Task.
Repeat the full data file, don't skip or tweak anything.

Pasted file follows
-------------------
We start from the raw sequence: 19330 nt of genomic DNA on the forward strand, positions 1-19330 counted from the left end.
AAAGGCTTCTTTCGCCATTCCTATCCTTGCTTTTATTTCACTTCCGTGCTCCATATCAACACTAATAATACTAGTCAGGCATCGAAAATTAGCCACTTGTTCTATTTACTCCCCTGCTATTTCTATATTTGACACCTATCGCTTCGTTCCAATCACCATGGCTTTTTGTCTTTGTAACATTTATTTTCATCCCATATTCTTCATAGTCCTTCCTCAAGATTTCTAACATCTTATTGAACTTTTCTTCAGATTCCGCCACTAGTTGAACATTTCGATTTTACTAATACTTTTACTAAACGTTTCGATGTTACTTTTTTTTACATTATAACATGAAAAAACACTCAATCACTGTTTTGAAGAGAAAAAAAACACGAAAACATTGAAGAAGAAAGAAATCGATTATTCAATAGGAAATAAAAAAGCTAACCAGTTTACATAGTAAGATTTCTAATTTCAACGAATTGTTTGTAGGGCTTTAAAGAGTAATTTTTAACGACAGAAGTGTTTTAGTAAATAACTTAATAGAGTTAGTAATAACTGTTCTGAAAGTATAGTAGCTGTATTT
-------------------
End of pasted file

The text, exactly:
We start from the raw sequence: 19330 nt of genomic DNA on the forward strand, positions 1-19330 counted from the left end.
AAAGGCTTCTTTCGCCATTCCTATCCTTGCTTTTATTTCACTTCCGTGCTCCATATCAACACTAATAATACTAGTCAGGCATCGAAAATTAGCCACTTGTTCTATTTACTCCCCTGCTATTTCTATATTTGACACCTATCGCTTCGTTCCAATCACCATGGCTTTTTGTCTTTGTAACATTTATTTTCATCCCATATTCTTCATAGTCCTTCCTCAAGATTTCTAACATCTTATTGAACTTTTCTTCAGATTCCGCCACTAGTTGAACATTTCGATTTTACTAATACTTTTACTAAACGTTTCGATGTTACTTTTTTTTACATTATAACATGAAAAAACACTCAATCACTGTTTTGAAGAGAAAAAAAACACGAAAACATTGAAGAAGAAAGAAATCGATTATTCAATAGGAAATAAAAAAGCTAACCAGTTTACATAGTAAGATTTCTAATTTCAACGAATTGTTTGTAGGGCTTTAAAGAGTAATTTTTAACGACAGAAGTGTTTTAGTAAATAACTTAATAGAGTTAGTAATAACTGTTCTGAAAGTATAGTAGCTGTATTT